Influential Books by Management Gurus

According to Wikipedia: "A Guru is a teacher in Hinduism, Buddhism, and Sikhism, as well as in many new religious movements. The guru is seen in these religions as a sacred conduit for wisdom and a way to self-realization, and the importance of finding a true guru is emphasized."

Management gurus, in theory, are those writers, thinkers, and speakers who impart true wisdom about the art of management. In practice, we use the label "guru" for any highly influential management thinker.

I picked the gurus on the following list based on the way their thoughts have become our thoughts. If they hadn't written their books, produced their audio programs and given their speeches, the way we think and talk about management would be different.

I restricted the list to those whose works were read by a lot of managers during my lifetime. That leaves out some significant thinkers. W. Edwards Deming and Chris Argyris were both powerful thinkers. Many managers learned great things from them.

But neither of them sold great numbers of books and so their impact on management practice came mostly through the work of others. My list begins where many such lists begin, with Peter Drucker.

Peter Drucker was the starting point for me. I love his insights and his prose. My pick from among his works go back forty years. I'm listing two books, but I see than as two halves of the same book. The Effective Executive is about managing yourself. Managing for Results is about managing the enterprise. The principles Drucker outlined here some forty-plus years ago are still valid and worth revisiting.

Charles Handy has always been a mind-stretcher for me. He's an author who gets me to ask good questions as opposed to authors who present answers for your edification. My pick among his works is The Age of Unreason.

Tom Peters, with co-author Bob Waterman, created one of the first of the business best sellers with In Search of Excellence. With that book and others and with his speeches and articles and columns and now his blog, Peters has changed the way we talk about management. While other gurus have written about rational approaches to management, Peters has been the voice crying out for trying things and for action over planning. My pick among all his books is the first one.

Warren Bennis has written several books on leadership. All are well written and insightful. My pick is one of his earliest books, Leaders: Strategies for Taking Charge, written with Burt Nanus. This is the book that introduced the idea that leaders and managers are different. Whether you believe that or not (I don't), this book gave us an interpretation of what leadership is that remains influential, so much so that it's often presented as received wisdom.

I have never understood why Sumantra Ghoshal was not more popular in the US. He is one of the most insightful writers and thinkers on what we now are calling globalization. My pick among his works is Managing Across Borders, co-authored with Christopher Bartlett.

Kenichi Ohmae is best known in the US for a book he wrote over twenty years ago: The Mind of the Strategist. The subtitle of the book is "The Art of Japanese Business." Don't be fooled. That was probably tacked on by his editors to sell books at a time when everything Japanese was supposed to be worth copying. The book is really about the thought process of developing a strategy, which Ohmae understands to be more creative and intuitive than it is rational.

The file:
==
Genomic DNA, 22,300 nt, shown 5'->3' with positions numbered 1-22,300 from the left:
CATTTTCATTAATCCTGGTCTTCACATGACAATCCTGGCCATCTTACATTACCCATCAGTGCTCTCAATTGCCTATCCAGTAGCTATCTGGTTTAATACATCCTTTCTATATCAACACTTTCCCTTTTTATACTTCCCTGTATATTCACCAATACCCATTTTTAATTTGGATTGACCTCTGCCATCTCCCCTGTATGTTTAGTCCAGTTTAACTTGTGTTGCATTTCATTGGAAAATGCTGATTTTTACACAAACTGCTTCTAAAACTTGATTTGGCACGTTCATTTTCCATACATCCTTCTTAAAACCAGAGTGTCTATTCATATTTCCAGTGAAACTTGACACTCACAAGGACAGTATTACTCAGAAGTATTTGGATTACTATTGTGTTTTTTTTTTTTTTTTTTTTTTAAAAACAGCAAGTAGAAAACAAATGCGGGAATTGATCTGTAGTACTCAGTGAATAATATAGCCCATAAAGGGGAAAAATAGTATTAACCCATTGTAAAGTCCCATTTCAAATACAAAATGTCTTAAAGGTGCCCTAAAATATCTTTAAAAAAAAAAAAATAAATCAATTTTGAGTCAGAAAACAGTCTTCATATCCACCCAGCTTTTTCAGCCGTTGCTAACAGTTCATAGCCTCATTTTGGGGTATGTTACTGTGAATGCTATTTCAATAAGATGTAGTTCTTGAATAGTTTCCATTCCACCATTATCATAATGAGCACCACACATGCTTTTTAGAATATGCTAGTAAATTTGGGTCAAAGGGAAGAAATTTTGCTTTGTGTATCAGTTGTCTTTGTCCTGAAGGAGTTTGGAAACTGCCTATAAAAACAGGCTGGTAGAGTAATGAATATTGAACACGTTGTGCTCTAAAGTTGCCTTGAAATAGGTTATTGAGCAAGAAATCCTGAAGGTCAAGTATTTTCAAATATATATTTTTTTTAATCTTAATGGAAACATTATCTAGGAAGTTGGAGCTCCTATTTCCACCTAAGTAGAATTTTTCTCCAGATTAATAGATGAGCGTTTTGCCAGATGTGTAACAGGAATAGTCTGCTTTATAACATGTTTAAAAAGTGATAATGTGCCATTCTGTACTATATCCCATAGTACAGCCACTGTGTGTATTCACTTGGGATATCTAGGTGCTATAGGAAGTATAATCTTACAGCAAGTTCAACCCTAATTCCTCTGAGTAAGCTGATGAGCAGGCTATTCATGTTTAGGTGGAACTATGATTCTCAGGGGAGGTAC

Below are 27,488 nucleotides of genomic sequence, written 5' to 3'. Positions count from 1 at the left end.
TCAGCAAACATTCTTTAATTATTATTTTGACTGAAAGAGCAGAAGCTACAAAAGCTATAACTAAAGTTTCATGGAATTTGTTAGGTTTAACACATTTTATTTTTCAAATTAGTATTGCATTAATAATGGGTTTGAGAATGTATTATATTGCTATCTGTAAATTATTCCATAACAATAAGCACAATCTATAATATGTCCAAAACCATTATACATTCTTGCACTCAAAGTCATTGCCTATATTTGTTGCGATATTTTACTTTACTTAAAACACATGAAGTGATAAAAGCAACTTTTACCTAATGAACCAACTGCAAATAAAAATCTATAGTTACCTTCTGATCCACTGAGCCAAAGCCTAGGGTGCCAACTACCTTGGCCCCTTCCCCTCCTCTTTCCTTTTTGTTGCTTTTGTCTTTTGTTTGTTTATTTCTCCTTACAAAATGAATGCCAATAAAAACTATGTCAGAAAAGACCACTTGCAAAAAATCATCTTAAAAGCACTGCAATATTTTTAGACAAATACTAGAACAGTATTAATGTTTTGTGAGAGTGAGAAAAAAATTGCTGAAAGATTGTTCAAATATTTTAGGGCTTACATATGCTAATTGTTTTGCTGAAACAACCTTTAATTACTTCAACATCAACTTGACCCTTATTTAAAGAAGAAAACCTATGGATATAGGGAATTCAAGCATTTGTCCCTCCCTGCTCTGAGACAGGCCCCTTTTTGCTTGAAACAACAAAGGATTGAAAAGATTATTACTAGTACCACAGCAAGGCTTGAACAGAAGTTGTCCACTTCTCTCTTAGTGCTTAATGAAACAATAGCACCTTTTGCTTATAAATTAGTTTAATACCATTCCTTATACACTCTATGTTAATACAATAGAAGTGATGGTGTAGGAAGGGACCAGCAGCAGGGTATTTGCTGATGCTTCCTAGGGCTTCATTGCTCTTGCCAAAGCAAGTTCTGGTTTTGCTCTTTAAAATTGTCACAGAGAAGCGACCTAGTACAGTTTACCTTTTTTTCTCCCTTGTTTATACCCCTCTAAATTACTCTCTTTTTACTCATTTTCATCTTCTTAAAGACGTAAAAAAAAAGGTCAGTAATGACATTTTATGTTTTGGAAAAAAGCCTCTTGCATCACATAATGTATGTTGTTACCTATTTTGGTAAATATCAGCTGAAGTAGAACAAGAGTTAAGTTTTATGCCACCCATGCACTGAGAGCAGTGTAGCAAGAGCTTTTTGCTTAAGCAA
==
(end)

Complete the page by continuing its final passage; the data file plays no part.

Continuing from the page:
Gary Hamel writes about strategy, innovation and shaping the future. His recurring themes are that you need to be light on your feet, based in reality, and taking actions to shape your future. My favorite book of his, written with C. K. Prahalad, is Competing for the Future. It introduced concepts like "core competence" and "strategic intent" to the language of management.

I don't like Michael Porter's classic, Competitive Strategy. I think the advice is flawed because it concentrates on what are essentially supply-chain issues as the drivers of competitive advantage. It is academic in the extreme, with prose that would gag a goat. But it also changed the way we talk and think about strategy. If you are going to talk or write about corporate strategy in today's world, you have to read and know Porter, because he created the language that everyone uses.

So, there's my list of influential books by guru authors. They've all made me think. They've all changed the way we practice the art of management.


What did you think of this article?

  • No trackbacks exist for this post.

  • 8/26/2007 8:16 AM Chris Herbert wrote:
    Any thoughts on Norton's books on Strategy Maps and Balanced Scorecard?
    Reply to this
    1. 8/26/2007 8:25 AM Wally Bock wrote:
      I don't have enough experience with strategy maps to comment. Balance Scorecard is a great concept but often fails in practice because so many things start getting measured. Most of the time, managing to more than a goal or two leads to scattered efforts and poor results. Thanks for the question.
      Reply to this
Leave a comment

Submitted comments are subject to moderation before being displayed.


 Email (will not be published)


Your comment is 0 characters limited to 3000 characters.